Amoraic Commentaries on the Mishna

  • Rav Yosef Marcus


Talmudic Interpretations of the Mishna

In this shiur, we will discuss Talmudic interpretations of the Mishna. Although the Talmud discusses many topics in addition to halakha and aggada, the primary purpose of both the Babylonian Talmud and the Jerusalem Talmud is certainly to understand and interpret the Mishna. Rabbi Yechiel Ya’akov Weinberg, author of the Seridei Eish, noted[1] that the Talmud contains many types of interpretation of the Mishna:

  1. Philological interpretations – In these cases, the Gemara defines and explains the meaning of difficult words found in the Mishna. For instance, the Gemara (Ketubot 10b) discusses the meaning of the word almana, widow, which appears in the Mishna there, and also defines the meaning of the word hinnuma that appears later in the same Mishna (ibid. 15b).
  2. Interpretations of stylistic nuances found in the Mishna
  3. Clarifications regarding alternate versions of the text of the Mishna
  4. Explanations of statements in the Mishna that are difficult to understand

In addition to these categories of interpretation mentioned by Rabbi Weinberg, the Gemara also frequently engages in other methods of analysis of the Mishna, such as investigating the source of its rulings, as well as examining the relationship between the Mishna and other Tannaitic sources.

In addition to noting these types of interpretations, it is also important to analyze the method of Talmudic interpretation and resolution of difficulties arising from statements in the Mishna: Is there a systematic Talmudic method of interpreting the Mishna? Do specific amora’im tend to interpret the Mishna using consistent methodology? A number of scholars have demonstrated that multiple methods of interpretation were indeed employed by different amora’im. We will mention a few examples of this phenomenon.


Abaye and Rava

The Mishna (Sanhedrin 1:1) details the various types of batei din, religious courts, such as those of three, twenty-three, and seventy-one, as well as the guidelines for which courts are used at different ceremonies. One of the ceremonies mentioned is ibbur ha-chodesh, the intercalation of a month by inserting an extra day, which requires a beit din of three judges. The Gemara analyzes the meaning of this halakha:

Ibbur Ha-chodesh requires three [judges]. [The word] chishuv, calculation, is not stated, [the word] kiddush, sanctification, is not stated; rather [the word used is] ibbur. Let us not sanctify it [the month], and rather it should be extended automatically. (Sanhedrin 10b)

Rashi explains the Gemara’s question to mean that had the Mishna written that three are needed in order to calculate whether the extra day is necessary, or whether to accept testimony from witnesses with regard to the new month, it would have been understood. However, why are three judges necessary simply to declare that the month has been extended? The Gemara cites two answers:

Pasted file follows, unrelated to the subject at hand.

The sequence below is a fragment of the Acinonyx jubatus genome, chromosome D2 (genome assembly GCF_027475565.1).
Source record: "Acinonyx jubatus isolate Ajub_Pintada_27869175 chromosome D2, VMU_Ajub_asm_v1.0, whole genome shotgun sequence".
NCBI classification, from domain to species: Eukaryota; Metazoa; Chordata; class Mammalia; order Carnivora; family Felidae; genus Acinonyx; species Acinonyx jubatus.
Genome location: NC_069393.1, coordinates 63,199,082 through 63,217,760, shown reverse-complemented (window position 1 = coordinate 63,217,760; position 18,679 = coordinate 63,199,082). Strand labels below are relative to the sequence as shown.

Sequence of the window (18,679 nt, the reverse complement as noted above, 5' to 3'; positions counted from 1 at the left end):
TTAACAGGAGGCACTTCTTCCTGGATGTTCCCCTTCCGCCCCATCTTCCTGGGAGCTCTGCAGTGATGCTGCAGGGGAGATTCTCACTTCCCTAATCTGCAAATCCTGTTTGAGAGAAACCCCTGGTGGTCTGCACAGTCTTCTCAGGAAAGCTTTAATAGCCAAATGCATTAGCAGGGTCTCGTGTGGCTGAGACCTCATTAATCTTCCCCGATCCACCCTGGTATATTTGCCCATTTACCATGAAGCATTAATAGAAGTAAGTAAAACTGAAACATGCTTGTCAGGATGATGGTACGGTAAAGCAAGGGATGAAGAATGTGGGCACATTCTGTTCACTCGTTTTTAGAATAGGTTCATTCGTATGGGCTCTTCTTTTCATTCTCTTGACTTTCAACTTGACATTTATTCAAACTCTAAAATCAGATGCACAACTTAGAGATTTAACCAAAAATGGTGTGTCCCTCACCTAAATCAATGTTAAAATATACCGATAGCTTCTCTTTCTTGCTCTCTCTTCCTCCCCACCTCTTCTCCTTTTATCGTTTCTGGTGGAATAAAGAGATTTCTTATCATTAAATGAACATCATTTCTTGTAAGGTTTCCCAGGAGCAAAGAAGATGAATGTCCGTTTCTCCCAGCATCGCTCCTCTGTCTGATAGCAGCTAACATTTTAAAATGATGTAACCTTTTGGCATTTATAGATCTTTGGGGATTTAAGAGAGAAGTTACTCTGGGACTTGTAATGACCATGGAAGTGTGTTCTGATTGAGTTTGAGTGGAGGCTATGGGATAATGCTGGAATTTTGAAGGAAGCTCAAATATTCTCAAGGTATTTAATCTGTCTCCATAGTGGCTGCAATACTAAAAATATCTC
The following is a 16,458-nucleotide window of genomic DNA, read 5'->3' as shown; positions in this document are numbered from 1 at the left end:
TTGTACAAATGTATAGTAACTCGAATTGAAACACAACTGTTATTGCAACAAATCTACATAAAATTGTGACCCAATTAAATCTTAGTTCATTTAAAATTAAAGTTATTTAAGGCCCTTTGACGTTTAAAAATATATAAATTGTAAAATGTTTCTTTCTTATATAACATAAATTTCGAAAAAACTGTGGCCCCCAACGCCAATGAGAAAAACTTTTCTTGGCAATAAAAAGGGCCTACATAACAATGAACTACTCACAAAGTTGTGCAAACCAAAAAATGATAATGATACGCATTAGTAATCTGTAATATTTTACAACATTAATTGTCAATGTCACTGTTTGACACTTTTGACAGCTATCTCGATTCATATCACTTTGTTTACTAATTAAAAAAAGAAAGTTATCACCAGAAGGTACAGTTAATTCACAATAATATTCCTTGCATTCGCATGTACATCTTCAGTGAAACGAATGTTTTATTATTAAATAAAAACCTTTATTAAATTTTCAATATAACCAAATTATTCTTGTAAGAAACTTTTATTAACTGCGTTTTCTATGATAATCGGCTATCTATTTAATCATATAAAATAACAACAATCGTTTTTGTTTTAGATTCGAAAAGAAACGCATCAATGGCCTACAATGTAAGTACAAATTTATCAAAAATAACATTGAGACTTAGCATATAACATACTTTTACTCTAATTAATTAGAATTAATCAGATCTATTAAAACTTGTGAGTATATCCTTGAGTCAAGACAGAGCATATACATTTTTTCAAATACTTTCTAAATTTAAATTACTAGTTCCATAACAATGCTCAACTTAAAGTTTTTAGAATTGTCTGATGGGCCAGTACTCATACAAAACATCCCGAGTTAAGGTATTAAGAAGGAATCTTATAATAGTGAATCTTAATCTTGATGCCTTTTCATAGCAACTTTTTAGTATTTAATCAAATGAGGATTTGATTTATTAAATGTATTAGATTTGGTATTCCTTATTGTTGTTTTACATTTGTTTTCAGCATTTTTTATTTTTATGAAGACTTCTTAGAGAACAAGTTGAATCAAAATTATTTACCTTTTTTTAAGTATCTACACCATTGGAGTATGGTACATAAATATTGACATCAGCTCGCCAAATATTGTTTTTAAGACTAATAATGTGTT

Abaye says: Teach [the Mishna as saying]: Kiddush Ha-chodesh. It was stated as well in a baraita: Kiddush Ha-chodesh and the intercalation of a year [by adding a month are performed] by [a court of] three, these are the words of Rabbi Meir. Rava says: But it states “ibbur” in the Mishna! Rather, Rava says: Sanctification on the day of the ibbur is with three; following the day of the ibbur, there is no sanctification. (Sanhedrin 10b)

The answer of Abaye is based upon an alteration of the text. In his opinion, the written text must be altered to read “kiddush ha-chodesh.” The Gemara cites a baraita that supports this interpretation as well. However, Rava disagrees because this is not the actual text of the Mishna, which uses the word ibbur, and therefore he explains the Mishna as referring to the act of sanctification on the day of the ibbur.

A search through the Gemara (using the Bar Ilan Responsa Project) for the words “Rava… ve-ha ketani, but is it not written,” reveals that his claim that the text of a Mishna may not be altered in order to resolve a textual difficulty appears in other instances as well. Most of these are responses to Abaye, who consistently allows altering the text when necessary.

Another example of this phenomenon can be found in the Gemara in Sota (7b), which delineates the process of feeding the sota, a woman who is accused of adultery, in a very detailed manner. In that context, the Mishna states: “If she states: ‘I am impure,’ she writes a shovar for her ketuba, marriage contract, and departs from the marriage.” The Gemara derives from there that apparently it was customary to write a shovar, which was similar to a receipt demonstrating that a payment was in fact made.

The problem with this understanding is, as Rashi explains, that this issue is in fact the subject of a Tannaitic dispute in Bava Batra (170b), and the Gemara finds it difficult to accept that the Mishna in Sota could take a definitive stance on the matter. The Gemara therefore cites two possible explanations: “Abaye says: Teach [in the Mishna] mekara’at, she tears [her ketuba]. Rava said to him: But it states shoveret, she writes a shovar. Rather, Rava says: It refers to a location where a ketuba is not customarily written.” In this example as well, Abaye alters the text of the Mishna to refer to tearing the ketuba, while Rava claims that the text of the Mishna says shoveret, and interprets the Mishna as referring to a location where a ketuba was not customarily written. Therefore, a shovar must be written instead.